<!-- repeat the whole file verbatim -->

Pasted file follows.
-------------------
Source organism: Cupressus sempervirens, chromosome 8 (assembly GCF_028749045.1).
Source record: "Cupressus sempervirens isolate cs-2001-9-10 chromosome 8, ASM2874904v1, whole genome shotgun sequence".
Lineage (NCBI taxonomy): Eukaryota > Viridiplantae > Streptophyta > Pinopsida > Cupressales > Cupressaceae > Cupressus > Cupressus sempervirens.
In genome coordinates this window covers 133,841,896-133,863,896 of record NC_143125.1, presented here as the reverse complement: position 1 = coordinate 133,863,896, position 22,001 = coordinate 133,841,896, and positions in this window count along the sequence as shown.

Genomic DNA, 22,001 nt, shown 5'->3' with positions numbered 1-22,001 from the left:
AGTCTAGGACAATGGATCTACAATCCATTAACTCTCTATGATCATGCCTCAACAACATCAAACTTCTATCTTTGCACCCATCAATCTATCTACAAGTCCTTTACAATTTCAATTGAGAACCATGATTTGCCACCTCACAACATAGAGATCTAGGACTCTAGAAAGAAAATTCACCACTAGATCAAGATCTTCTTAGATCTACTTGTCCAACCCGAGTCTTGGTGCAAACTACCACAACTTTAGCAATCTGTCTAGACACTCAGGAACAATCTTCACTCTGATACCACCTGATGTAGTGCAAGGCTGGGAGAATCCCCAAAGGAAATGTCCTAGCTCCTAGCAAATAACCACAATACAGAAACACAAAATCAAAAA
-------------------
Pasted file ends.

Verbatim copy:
Source organism: Cupressus sempervirens, chromosome 8 (assembly GCF_028749045.1).
Source record: "Cupressus sempervirens isolate cs-2001-9-10 chromosome 8, ASM2874904v1, whole genome shotgun sequence".
Lineage (NCBI taxonomy): Eukaryota > Viridiplantae > Streptophyta > Pinopsida > Cupressales > Cupressaceae > Cupressus > Cupressus sempervirens.
In genome coordinates this window covers 133,841,896-133,863,896 of record NC_143125.1, presented here as the reverse complement: position 1 = coordinate 133,863,896, position 22,001 = coordinate 133,841,896, and positions in this window count along the sequence as shown.

Genomic DNA, 22,001 nt, shown 5'->3' with positions numbered 1-22,001 from the left:
AGTCTAGGACAATGGATCTACAATCCATTAACTCTCTATGATCATGCCTCAACAACATCAAACTTCTATCTTTGCACCCATCAATCTATCTACAAGTCCTTTACAATTTCAATTGAGAACCATGATTTGCCACCTCACAACATAGAGATCTAGGACTCTAGAAAGAAAATTCACCACTAGATCAAGATCTTCTTAGATCTACTTGTCCAACCCGAGTCTTGGTGCAAACTACCACAACTTTAGCAATCTGTCTAGACACTCAGGAACAATCTTCACTCTGATACCACCTGATGTAGTGCAAGGCTGGGAGAATCCCCAAAGGAAATGTCCTAGCTCCTAGCAAATAACCACAATACAGAAACACAAAATCAAAAA